SEIU Rallies for $15 Minimum Wage

YOUNGSTOWN, Ohio – Members of Service Employees International Union District 1199 say that those working for minimum wage today simply can’t make ends meet, and many are forced to either work another job or seek government subsidies to survive.

“We’re trying to fight for social and economic justice for everybody,” said Pam Stewart, administrative organizer with District 1199 . “We believe that increasing the minimum wage will help everybody all around.”

The SEIU is holding rallies all across the country today in support of raising the federal minimum wage to $15 an hour from the current rate of $8.10 and hour, relates Bill Padisak, president of the Mahoning-Trumbull AFL-CIO.

A handful of labor representatives gathered in front of City Hall Tuesday morning in conjunction with the larger effort. Two other events, one in Salem and another in Warren, are scheduled for 3 p.m.

In all, the SEIU has 23 rallies planned throughout Ohio today. The city hall protests, as well as a nationwide fast food workers’ strike scheduled for today, are part of the “Fight for $15” movement that is gaining momentum in support of boosting the wages of workers who they say are underpaid.

“Many communities across the country have raised their wages to $15,” Padisak said. “It’s more of a wage that you can support a family with. The current minimum wage just doesn’t cut it.”

Padisak points to fast-food workers in New York state who received a minimum wage hike to $15 per hour, a measure that he said has helped communities tremendously by putting more money into workers’ pockets, which circulates throughout the local economy. “It brings back money into the communities, it helps families and helps the economy.”

Padisak said that 43% of working Americans earn less than $15 per hour. “You can’t have a healthy, sustainable economy when you have that many people making that little amount in wages.”

A recent survey of 166 economists published by the University of New Hampshire Survey Center shows that 75% of those economists polled oppose a federal minimum wage of $15 per hour.

Most say that $15 an hour minimum wage would have a negative effect on youth employment, adult employment and the number of available jobs, while 67% of those surveyed said that raising the wage rate would make it harder for small companies to stay in business.

“We’ve heard those arguments in the past,” Padisak said, “but that hasn’t proven to be true in the communities that have raised the minimum wage to $15 an hour. They’ve survived and they’re still making money.”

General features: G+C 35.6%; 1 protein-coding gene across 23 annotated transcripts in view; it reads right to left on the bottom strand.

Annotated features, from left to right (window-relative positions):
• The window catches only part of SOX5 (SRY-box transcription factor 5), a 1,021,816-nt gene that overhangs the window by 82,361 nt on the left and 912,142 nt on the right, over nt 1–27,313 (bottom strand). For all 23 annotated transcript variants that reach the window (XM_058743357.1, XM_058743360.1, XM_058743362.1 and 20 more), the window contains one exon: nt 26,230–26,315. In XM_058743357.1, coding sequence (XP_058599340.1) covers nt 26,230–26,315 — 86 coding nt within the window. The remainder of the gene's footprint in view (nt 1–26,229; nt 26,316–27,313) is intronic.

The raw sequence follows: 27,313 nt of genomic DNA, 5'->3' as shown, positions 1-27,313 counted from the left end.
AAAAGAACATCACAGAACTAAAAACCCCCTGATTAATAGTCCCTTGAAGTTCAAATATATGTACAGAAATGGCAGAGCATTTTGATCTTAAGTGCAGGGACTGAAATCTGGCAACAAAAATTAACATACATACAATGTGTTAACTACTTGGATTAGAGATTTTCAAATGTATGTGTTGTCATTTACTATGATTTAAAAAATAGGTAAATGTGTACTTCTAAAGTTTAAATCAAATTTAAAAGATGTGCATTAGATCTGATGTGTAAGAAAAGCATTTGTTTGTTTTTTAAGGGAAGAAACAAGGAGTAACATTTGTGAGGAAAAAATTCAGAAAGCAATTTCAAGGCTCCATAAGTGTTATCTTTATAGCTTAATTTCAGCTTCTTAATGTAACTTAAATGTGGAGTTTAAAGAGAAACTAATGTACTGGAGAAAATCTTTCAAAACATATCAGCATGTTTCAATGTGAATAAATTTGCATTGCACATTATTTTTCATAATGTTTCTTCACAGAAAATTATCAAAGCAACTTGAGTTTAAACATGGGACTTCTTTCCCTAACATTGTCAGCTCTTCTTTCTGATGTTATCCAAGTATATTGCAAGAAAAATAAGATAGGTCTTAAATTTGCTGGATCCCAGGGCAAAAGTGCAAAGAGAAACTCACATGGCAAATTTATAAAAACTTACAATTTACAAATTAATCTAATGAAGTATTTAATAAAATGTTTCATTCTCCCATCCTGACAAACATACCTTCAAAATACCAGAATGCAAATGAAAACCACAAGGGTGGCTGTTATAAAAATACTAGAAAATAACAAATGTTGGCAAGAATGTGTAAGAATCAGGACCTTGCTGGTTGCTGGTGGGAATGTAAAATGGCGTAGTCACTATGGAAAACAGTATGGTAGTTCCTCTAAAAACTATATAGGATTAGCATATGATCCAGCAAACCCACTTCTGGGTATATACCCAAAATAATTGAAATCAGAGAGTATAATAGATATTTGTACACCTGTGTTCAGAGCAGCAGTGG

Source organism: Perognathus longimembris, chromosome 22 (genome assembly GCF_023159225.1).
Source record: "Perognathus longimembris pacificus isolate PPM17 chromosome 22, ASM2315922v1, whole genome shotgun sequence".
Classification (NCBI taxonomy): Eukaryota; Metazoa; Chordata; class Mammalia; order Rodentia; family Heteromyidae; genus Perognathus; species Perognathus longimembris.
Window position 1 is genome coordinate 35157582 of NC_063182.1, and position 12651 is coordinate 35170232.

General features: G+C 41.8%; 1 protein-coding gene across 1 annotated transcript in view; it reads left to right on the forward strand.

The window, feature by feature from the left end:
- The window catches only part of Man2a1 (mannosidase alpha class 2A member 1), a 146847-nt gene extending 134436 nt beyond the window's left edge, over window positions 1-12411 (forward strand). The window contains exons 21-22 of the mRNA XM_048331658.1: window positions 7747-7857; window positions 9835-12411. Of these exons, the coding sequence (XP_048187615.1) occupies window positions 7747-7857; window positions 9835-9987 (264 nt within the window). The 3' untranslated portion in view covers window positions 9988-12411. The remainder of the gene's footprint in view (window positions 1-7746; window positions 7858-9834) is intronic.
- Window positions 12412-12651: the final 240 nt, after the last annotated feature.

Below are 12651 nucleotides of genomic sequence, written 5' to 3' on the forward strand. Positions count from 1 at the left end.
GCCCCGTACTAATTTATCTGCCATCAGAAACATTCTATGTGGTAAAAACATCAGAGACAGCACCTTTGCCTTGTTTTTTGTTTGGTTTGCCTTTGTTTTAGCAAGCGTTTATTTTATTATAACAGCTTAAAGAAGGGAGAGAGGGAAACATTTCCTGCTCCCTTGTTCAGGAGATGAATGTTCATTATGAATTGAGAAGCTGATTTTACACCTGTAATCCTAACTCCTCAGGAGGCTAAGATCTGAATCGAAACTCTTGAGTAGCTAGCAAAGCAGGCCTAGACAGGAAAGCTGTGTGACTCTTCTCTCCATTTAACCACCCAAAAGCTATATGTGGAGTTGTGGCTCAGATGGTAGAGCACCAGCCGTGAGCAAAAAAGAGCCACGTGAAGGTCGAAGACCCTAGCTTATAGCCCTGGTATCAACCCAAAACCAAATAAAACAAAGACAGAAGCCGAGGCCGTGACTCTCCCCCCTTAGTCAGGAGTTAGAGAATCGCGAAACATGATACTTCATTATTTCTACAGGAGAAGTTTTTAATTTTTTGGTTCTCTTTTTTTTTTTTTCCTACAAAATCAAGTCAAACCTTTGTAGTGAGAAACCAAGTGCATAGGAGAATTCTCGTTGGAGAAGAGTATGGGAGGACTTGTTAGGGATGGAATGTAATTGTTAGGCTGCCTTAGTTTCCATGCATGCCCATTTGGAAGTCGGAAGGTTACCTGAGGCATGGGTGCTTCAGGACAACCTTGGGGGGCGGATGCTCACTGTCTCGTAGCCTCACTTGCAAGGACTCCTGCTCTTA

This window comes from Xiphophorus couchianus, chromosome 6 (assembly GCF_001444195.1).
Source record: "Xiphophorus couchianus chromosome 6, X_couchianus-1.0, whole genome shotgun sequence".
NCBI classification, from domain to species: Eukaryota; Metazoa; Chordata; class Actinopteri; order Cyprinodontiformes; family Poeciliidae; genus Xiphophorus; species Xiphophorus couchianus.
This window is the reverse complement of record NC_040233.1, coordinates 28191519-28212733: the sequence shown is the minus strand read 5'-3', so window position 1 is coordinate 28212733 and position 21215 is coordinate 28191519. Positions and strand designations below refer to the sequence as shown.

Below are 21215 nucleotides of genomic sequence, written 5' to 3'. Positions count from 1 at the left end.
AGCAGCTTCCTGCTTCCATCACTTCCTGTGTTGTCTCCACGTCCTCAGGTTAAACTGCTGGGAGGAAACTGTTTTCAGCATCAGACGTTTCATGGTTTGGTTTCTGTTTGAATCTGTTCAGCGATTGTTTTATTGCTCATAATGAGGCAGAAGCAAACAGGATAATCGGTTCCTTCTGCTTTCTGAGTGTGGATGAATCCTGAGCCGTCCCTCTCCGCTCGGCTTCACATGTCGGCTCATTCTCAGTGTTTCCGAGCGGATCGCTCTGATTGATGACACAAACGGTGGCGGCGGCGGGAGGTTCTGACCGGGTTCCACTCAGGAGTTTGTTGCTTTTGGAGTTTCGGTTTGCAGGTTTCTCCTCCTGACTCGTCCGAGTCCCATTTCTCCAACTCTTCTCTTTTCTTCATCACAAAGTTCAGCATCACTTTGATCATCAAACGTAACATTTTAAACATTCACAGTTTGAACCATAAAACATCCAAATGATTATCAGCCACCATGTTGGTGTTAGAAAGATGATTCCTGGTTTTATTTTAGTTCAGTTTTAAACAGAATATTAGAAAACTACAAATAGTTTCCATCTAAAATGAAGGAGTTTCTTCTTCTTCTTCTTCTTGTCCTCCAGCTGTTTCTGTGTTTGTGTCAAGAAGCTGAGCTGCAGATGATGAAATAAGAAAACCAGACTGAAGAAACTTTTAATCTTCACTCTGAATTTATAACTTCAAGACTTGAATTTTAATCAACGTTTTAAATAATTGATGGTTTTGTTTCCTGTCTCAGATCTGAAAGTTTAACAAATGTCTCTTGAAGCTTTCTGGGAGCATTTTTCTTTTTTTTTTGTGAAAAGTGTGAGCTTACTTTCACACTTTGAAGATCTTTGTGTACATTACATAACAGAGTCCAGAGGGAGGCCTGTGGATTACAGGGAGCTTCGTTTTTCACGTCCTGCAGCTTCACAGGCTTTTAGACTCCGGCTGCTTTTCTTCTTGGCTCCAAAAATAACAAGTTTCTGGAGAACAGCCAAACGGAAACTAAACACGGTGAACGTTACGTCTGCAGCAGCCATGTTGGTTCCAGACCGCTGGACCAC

Some, he acknowledged, have raised the prices of their products such as pizzas and other items, but Padisak reports that he hasn’t heard of serious job cuts. “It actually puts more money into the pockets of people who can then purchase these goods and services,” he said.

Democratic Party presidential hopeful Hillary Clinton has come out in support of raising the minimum wage to $15 an hour, while U.S. Sen. Sherrod Brown has co-sponsored the Pay Workers A Living Wage Act, which would phase in an increase of the federal minimum wage to $15 until 2020. After 2020, the minimum wage would be indexed to the median hourly wage and the tipped minimum wage would be gradually eliminated.

“No one in this country who works full time should be forced to live in poverty,” Brown said in a statement. “But for many workers, it feels as though the harder and longer they work, the less they have to show for it. Raising the minimum wage would help grow our middle class, and grow our economy.

“I hope my colleagues in Washington will hear the voices of the hundreds of thousands of workers taking action today around the country, demanding fair pay for their labor,” he continued.

There is also the potential of tapping into a large, untapped voting bloc of 48 million people who could turn out and vote for those political candidates that support these issues.

Padisak said the SEIU has made it clear that they would not support candidates for political office who do not agree with its platform. “If they’re against us, then why should we go out and campaign for them,” he said.

Pictured: Bill Padisak, president, Mahoning and Trumbull AFL-CIO, and Pam Stewart, administrative organizer, SCIU District 1199, at Youngstown City Hall.

Copyright 2021 The Business Journal, Youngstown, Ohio.